In all honesty, I came to The Carolinian completely by accident. I applied to the position of Arts & Entertainment Editor on the whim of a friend after learning the paper was struggling to fill the position.
The only reason I was even thought of for A&E Editor was because I had a reputation of going to house shows and knowing almost too much about indie bands. The paper was so desperate for someone that I skipped the interview process and got offered the job less than 24 hours after applying.
I wasn’t very adamant about print media at the time, as I had come to the Media Studies Department to work on my radio minor. Frankly, I was more focused on landing a position at WUAG than the student newspaper.
There was never really a moment in my college career where I considered myself a news junkie, or even read the work of notable journalists. This changed as I was thrust into an environment that I had absolutely no experience in. I had never written in the AP style, never overseen a small staff of volunteers or edited anyone’s writing and had certainly never handed out assignments on a weekly basis.
I remember in my first week of editing thought I was the worst writer in my own section. So I started reading every article I could find, which kickstarted my love for the Washington Post, something my staff knows all too much about.
The A&E Editor position pushed me out of my comfort zone constantly. Learning how to write about modern art and dance performances, especially coming in as a music major, was somewhat of a forceful way to expand my knowledge of the arts.
A defining moment was when I wrote about Willem de Kooning’s “Woman” during an exhibit at the Weatherspoon. I distinctly recall after staring at the work for about 20 minutes, being drawn in by de Kooning’s melding of color and his intentional abstraction of the female form. That was when I realized my love for modern art, but that I also love writing about it.
After becoming more accustomed to the workflow of the section I began to take pride as I saw my writing staff grow in size. Seeing more stories filter into my section felt almost therapeutic, and the quality of work was rising. Being able to see someone enter my section as a decent writer and over a semester become a powerful and impassioned arts reporter was like a drug to me.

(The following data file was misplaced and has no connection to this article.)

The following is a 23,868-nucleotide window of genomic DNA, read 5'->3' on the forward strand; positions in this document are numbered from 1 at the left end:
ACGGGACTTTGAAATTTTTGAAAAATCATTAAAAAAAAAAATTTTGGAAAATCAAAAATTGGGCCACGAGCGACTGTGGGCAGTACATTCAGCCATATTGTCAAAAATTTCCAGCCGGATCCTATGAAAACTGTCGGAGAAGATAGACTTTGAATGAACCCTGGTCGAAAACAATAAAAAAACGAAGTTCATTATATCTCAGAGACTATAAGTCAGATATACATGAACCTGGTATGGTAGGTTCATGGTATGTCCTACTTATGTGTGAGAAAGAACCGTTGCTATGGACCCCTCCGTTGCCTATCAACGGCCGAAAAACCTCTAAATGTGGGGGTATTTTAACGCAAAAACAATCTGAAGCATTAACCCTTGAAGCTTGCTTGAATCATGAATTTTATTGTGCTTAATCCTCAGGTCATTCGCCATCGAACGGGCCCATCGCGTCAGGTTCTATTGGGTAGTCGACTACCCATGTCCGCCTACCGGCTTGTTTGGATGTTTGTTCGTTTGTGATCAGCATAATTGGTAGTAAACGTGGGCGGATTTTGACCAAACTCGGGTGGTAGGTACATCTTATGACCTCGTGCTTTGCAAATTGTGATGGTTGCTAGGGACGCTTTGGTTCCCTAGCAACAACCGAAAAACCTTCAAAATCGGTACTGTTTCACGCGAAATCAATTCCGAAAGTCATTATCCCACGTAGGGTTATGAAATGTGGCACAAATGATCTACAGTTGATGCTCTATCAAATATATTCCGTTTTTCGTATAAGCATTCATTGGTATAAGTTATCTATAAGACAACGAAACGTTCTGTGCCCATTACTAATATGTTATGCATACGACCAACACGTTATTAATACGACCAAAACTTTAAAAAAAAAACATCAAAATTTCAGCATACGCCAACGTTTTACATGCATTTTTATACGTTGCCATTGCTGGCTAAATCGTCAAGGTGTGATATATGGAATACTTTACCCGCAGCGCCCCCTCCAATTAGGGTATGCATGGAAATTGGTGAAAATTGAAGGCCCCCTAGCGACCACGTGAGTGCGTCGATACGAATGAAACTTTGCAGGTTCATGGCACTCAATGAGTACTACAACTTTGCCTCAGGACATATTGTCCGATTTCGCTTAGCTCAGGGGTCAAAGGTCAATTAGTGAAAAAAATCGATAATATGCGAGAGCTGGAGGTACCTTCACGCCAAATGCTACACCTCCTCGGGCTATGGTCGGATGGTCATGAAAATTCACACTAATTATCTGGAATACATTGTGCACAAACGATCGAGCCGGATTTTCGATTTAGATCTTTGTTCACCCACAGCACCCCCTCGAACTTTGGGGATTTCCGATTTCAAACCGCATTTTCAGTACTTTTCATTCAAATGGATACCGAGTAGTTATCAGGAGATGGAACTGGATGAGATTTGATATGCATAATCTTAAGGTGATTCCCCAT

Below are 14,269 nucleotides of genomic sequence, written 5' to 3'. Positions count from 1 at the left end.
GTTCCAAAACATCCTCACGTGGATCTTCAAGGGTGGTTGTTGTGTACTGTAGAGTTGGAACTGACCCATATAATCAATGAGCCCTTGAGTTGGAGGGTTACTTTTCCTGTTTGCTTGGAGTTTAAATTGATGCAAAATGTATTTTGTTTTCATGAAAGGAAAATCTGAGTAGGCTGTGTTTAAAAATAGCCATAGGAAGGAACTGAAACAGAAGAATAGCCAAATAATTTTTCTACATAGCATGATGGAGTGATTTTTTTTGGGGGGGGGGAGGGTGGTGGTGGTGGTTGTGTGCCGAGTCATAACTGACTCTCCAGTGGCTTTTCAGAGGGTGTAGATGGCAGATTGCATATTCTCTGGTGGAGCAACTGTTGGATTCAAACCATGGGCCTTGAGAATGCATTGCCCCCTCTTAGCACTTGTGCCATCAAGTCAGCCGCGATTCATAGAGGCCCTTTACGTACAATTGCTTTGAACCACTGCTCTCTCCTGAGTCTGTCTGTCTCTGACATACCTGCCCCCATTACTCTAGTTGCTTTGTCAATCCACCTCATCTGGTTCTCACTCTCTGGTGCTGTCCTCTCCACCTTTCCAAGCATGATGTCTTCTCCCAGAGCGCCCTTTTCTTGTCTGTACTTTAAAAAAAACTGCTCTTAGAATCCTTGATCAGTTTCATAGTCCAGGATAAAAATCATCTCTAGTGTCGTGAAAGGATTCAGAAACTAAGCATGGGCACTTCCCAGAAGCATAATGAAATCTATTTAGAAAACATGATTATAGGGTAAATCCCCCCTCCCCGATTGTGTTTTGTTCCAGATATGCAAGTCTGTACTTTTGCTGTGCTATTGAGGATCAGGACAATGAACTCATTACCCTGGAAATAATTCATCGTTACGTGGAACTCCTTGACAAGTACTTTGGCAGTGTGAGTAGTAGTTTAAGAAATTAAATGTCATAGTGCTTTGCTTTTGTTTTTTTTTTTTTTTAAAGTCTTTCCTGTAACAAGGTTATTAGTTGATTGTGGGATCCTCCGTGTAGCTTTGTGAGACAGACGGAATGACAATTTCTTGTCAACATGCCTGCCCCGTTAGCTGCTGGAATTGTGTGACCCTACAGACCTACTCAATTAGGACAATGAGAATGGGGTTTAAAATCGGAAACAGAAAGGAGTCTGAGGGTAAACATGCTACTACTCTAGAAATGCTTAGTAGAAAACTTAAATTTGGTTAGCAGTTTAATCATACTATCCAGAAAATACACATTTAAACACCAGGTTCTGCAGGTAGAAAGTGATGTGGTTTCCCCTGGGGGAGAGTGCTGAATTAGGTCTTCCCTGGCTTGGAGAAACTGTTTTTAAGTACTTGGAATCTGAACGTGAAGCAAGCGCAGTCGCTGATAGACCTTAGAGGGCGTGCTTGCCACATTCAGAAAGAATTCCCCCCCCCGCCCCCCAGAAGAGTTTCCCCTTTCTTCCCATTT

Guiding a person to a sense of routine accomplishment and witnessing the sheer dedication they gave to a volunteer, unpaid position was perhaps the most satisfying thing about my position. I felt more like an overzealous art fan the majority of the time, it never really felt like a job.
Getting promoted to Editor-in-Chief presented something I didn’t really want to deal with: my sense of maturity. It was a struggle leaving my beloved A&E Editor gig, but I did recognize that being EIC would force me to think both creatively and fiscally.
Working as the head of a student newspaper at college without a journalism program very much tested my commitment to studying journalism, especially with the Daily Tar Heel only an hour down the road.
With only a handful of journalism classes offered at UNCG, I looked towards the Greensboro community to find mentors. Getting a first-hand account of the important role community journalists play at the local level and being able to see they create stories from what most would consider mundane was thrilling. Learning how to view the world from a narrative perspective is something I value more every day.
Proving myself as a manager became a personal crusade. Finding moments where tenderness and understanding sufficed when I wanted to be stern took a while. I remember for the first print of the fall semester I had to, very angrily, explain why to a staffer as to why running an advertisement on the front page was not only inappropriate, but journalistically unethical.
Coaching section editors on how to better grow and individualize their sections taught how people will manage to impress you with just a little bit of trust. It also taught me how to work with a coworker who refuses to listen to criticism, but it was still a rush every Wednesday morning when I picked up the paper off the kiosk rack.
What will be most dear to me while leaving this paper is learning how to be both a leader to my fellow students and student leaders. Having come to a position almost completely unqualified and turn it into a career I think is pretty good for something I consider an accident. And even though my degree will read “Music” on it, I’m definitely going to think of myself as a storyteller.